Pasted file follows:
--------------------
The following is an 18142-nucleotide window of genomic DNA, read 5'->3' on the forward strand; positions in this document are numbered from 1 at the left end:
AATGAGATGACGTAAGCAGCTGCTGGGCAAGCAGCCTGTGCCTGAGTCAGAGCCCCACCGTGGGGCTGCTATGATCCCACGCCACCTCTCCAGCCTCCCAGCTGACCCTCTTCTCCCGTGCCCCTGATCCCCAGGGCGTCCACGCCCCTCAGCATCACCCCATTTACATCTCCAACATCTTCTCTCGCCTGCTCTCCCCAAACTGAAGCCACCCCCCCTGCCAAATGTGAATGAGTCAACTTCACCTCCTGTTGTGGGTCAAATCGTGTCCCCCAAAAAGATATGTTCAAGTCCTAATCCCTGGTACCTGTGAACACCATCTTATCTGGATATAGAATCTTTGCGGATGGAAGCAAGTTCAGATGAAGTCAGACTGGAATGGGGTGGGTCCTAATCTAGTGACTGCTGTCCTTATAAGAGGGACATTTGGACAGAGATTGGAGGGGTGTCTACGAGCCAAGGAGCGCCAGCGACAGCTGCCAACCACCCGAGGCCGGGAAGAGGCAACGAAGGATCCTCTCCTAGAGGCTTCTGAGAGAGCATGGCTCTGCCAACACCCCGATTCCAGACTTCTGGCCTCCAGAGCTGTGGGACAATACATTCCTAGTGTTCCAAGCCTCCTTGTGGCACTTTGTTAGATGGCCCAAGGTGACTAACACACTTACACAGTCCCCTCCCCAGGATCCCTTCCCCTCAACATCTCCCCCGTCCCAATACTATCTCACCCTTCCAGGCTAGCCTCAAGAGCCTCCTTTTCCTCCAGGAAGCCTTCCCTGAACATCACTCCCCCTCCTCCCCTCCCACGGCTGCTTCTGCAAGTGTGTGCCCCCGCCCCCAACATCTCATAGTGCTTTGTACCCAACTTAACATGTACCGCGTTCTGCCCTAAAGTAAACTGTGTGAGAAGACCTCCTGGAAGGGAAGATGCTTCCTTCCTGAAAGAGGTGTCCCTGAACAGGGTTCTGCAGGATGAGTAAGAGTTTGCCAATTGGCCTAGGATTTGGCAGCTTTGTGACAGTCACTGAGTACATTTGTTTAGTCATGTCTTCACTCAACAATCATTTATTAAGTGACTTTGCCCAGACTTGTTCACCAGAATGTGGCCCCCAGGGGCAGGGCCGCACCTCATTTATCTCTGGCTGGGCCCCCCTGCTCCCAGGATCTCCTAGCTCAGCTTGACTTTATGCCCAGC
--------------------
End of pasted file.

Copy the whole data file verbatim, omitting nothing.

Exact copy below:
The following is an 18142-nucleotide window of genomic DNA, read 5'->3' on the forward strand; positions in this document are numbered from 1 at the left end:
AATGAGATGACGTAAGCAGCTGCTGGGCAAGCAGCCTGTGCCTGAGTCAGAGCCCCACCGTGGGGCTGCTATGATCCCACGCCACCTCTCCAGCCTCCCAGCTGACCCTCTTCTCCCGTGCCCCTGATCCCCAGGGCGTCCACGCCCCTCAGCATCACCCCATTTACATCTCCAACATCTTCTCTCGCCTGCTCTCCCCAAACTGAAGCCACCCCCCCTGCCAAATGTGAATGAGTCAACTTCACCTCCTGTTGTGGGTCAAATCGTGTCCCCCAAAAAGATATGTTCAAGTCCTAATCCCTGGTACCTGTGAACACCATCTTATCTGGATATAGAATCTTTGCGGATGGAAGCAAGTTCAGATGAAGTCAGACTGGAATGGGGTGGGTCCTAATCTAGTGACTGCTGTCCTTATAAGAGGGACATTTGGACAGAGATTGGAGGGGTGTCTACGAGCCAAGGAGCGCCAGCGACAGCTGCCAACCACCCGAGGCCGGGAAGAGGCAACGAAGGATCCTCTCCTAGAGGCTTCTGAGAGAGCATGGCTCTGCCAACACCCCGATTCCAGACTTCTGGCCTCCAGAGCTGTGGGACAATACATTCCTAGTGTTCCAAGCCTCCTTGTGGCACTTTGTTAGATGGCCCAAGGTGACTAACACACTTACACAGTCCCCTCCCCAGGATCCCTTCCCCTCAACATCTCCCCCGTCCCAATACTATCTCACCCTTCCAGGCTAGCCTCAAGAGCCTCCTTTTCCTCCAGGAAGCCTTCCCTGAACATCACTCCCCCTCCTCCCCTCCCACGGCTGCTTCTGCAAGTGTGTGCCCCCGCCCCCAACATCTCATAGTGCTTTGTACCCAACTTAACATGTACCGCGTTCTGCCCTAAAGTAAACTGTGTGAGAAGACCTCCTGGAAGGGAAGATGCTTCCTTCCTGAAAGAGGTGTCCCTGAACAGGGTTCTGCAGGATGAGTAAGAGTTTGCCAATTGGCCTAGGATTTGGCAGCTTTGTGACAGTCACTGAGTACATTTGTTTAGTCATGTCTTCACTCAACAATCATTTATTAAGTGACTTTGCCCAGACTTGTTCACCAGAATGTGGCCCCCAGGGGCAGGGCCGCACCTCATTTATCTCTGGCTGGGCCCCCCTGCTCCCAGGATCTCCTAGCTCAGCTTGACTTTATGCCCAGC